Sunday Soliloquys: Discussing Dear White People Pt. 1


Good morning interwebs and a Happy Mother’s Day to all the Mothers and Mother Figures on earth.

Today I decided to forgo my general trend of writing my soliloquys at night and chose to instead write on this bright and sunny morning. I hope that’s ok with y’all!

Recently I binged the Netflix show, Dear White People, after enjoying several aspects of the source film and, to put it bluntly, both have some major issues. The film largely suffered from the spectacle of the film and inexperience of its creator (first major film). The show, while more detailed and developed, suffers from the need to draw grandiose spectacles and the inexperience of its writers (creator and others).

The glory of the show is that it provided opportunities for several Black writers and filmmakers to try their hand at an aspect of the “satire” (I’ll explain the quotation marks soon). The show is a character film cast over the course of a five hour show…much more in line with the works of Ingmar Bergman, who was often hailed as creator Justin Simien’s greatest influence. The directing for the show was absolutely terrific. The actors brought life and charm to their characters. Unfortunately, the writing often left them flat. The writing also suffered from the need to make these very real experiences a spectacle to get its satirical message across, a message that falls on its face often because the satire isn’t self-aware enough. To put it simply, Dear White People is a series that is saved by its novelty, its direction, and actors. The writing, from both a technical and critical perspective, fails to fully enliven and develop its characters, its situations, and fails to create enough of a suspension of disbelief.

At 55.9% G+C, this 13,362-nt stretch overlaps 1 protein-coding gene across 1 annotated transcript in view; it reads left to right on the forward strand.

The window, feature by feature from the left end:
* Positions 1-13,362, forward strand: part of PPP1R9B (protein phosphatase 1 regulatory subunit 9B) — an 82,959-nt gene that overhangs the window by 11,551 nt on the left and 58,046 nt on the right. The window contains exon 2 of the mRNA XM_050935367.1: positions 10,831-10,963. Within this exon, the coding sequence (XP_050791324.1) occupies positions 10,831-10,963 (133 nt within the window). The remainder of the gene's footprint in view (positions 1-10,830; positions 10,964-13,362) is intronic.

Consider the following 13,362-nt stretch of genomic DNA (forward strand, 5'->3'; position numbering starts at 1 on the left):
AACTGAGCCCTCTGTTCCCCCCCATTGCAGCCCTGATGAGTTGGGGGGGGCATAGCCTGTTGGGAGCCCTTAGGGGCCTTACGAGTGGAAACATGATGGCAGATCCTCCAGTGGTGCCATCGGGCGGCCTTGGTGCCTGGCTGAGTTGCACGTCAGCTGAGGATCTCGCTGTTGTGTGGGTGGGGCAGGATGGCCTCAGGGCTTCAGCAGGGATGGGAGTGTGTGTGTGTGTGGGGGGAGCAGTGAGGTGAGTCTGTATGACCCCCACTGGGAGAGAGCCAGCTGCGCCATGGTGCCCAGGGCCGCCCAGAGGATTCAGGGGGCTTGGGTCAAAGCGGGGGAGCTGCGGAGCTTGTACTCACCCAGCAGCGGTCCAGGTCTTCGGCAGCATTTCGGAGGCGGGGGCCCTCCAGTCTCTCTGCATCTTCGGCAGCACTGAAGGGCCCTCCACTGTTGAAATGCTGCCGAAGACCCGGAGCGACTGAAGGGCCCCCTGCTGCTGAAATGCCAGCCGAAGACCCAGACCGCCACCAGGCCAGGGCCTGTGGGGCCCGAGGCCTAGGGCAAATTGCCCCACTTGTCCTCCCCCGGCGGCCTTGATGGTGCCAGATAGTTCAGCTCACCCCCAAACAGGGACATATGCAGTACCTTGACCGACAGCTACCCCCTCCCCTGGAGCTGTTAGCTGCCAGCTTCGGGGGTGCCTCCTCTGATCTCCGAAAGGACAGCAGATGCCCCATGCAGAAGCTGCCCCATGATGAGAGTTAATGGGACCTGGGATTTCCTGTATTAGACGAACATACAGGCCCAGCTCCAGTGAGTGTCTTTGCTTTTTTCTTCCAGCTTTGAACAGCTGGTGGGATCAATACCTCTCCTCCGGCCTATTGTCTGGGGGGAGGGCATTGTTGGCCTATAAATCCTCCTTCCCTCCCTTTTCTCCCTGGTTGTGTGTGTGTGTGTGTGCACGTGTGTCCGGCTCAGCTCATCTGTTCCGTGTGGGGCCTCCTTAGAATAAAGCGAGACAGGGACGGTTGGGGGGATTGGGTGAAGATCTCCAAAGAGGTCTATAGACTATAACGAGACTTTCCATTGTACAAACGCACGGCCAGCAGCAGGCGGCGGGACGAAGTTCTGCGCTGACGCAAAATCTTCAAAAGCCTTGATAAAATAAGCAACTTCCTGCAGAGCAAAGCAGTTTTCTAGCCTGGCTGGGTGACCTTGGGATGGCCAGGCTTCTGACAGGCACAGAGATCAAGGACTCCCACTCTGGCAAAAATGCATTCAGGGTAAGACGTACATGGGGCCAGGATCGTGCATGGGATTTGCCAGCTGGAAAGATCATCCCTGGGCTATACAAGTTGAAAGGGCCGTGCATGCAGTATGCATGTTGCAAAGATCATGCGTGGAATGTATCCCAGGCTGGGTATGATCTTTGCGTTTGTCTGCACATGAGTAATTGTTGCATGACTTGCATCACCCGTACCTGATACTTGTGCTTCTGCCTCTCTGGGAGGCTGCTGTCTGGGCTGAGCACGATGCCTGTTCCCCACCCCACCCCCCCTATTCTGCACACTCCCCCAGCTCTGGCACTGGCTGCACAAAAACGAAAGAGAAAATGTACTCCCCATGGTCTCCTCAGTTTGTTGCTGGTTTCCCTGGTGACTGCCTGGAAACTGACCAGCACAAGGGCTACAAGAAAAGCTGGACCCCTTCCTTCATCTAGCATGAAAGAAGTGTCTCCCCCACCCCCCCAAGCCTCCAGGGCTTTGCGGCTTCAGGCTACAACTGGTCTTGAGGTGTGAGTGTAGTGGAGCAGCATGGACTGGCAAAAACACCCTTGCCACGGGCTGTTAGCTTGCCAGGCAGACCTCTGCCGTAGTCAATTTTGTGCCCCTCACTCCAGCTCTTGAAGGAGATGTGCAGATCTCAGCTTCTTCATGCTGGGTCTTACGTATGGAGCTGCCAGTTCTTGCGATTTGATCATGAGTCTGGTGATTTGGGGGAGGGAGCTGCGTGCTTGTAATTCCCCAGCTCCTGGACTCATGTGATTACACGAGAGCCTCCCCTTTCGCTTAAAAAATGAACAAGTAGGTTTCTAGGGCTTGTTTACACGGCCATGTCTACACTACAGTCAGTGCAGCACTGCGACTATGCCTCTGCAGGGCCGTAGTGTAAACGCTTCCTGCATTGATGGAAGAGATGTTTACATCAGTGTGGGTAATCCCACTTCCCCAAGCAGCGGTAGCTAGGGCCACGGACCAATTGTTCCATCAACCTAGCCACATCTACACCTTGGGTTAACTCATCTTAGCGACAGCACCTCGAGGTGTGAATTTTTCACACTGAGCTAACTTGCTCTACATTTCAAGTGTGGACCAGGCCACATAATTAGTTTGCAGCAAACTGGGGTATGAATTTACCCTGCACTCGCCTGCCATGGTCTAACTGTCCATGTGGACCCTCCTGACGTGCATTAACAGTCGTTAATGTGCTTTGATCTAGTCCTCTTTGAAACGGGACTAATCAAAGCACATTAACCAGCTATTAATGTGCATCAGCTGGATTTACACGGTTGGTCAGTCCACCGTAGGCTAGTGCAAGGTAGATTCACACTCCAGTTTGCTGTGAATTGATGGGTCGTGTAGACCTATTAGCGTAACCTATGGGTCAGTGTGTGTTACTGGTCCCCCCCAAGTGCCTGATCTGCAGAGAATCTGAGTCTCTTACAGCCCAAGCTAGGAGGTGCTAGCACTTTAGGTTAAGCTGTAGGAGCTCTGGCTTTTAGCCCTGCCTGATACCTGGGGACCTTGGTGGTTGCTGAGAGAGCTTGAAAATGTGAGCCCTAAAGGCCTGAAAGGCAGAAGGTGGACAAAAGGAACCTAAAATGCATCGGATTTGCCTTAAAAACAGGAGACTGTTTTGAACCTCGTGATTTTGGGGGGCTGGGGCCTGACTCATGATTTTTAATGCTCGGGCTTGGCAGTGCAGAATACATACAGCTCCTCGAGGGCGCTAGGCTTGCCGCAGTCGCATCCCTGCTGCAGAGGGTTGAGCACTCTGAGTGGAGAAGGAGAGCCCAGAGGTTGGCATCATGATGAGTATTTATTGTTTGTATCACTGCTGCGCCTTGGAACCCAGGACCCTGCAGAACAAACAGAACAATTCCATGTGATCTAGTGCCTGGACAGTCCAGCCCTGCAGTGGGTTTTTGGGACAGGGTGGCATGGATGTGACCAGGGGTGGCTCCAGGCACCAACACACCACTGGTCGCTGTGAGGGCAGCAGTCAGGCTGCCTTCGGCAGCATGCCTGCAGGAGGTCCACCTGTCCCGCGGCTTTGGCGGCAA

Both technically and critically, Dear White People, is written in a clunky and hokey way. Many of the conflicts present in the show feel shoe-horned in, or are generated simply because that is what media based in young adult environments should have. Frankly, everyone’s personal motivation is to find someone or to deal with their love or lust for another character BEFORE the other conflicts. Lionel wants Troy (or someone that he can have). Sam wants Gabe (but also Reggie for a short period of time). Jo wants Reggie. Reggie wants Sam. Troy wants A$$. CoCo wants Troy (or suitable male equivalent). To be real, even Kurt Fletcher, problematic provocateur, WANTS Sam. He lusts for her “power”. All of the show’s relationships are tethered around sexual or romantic attraction, for their person, or for their power.

A more self-aware satirical series might underscore this main critical point related to character motivations: “Everyone wants something” in a more nuanced manner. Instead of the message reading as “no matter where you go, there will always be personal relationships for love, lust, power, prestige, and, realistically, survival…”, the theme here is more legible as “Young people’s political pursuits will always be problematized by love and lust”. Romantic relationships have bearing on activist and political projects, BUT they aren’t the only relationship that can derail or distort them. Romance and lust aren’t the only things that leave activists confused and uncertain about how to continue on. However, the vast majority of the show’s conflicts, the ones that get the most screen time, are based on lust or romance. Not fire.

In light of the show’s personal conflicts between characters, the larger political conflicts are also presented inauthentically. The show’s setting itself, at fictional Winchester University, a 9th Ivy League school, is never fully fleshed out in writing whether via dialogue or exposition. Clearly it’s a PWI (pre-dominantly White institution), but as someone who graduated from a larger Ivy (Penn), the school seems more Dartmouth (under 5,000 undergraduate students) than Harvard (6,000+). It’s also definitely not one of the city Ivy’s like Penn (Philly), Brown (Providence), Columbia (New York), or Harvard (Boston) for that matter. The political turmoil that is only partially race-based on Winchester’s campus happens conveniently in an environment where, besides the campus, there aren’t very many other political battles.


Wow, so that got very intense very fast. I definitely have a lot to say about the show. I’ll stop my soliloquy here, but I definitely want to continue expressing my thoughts on the show. Look for a follow-up sometime in the next week!



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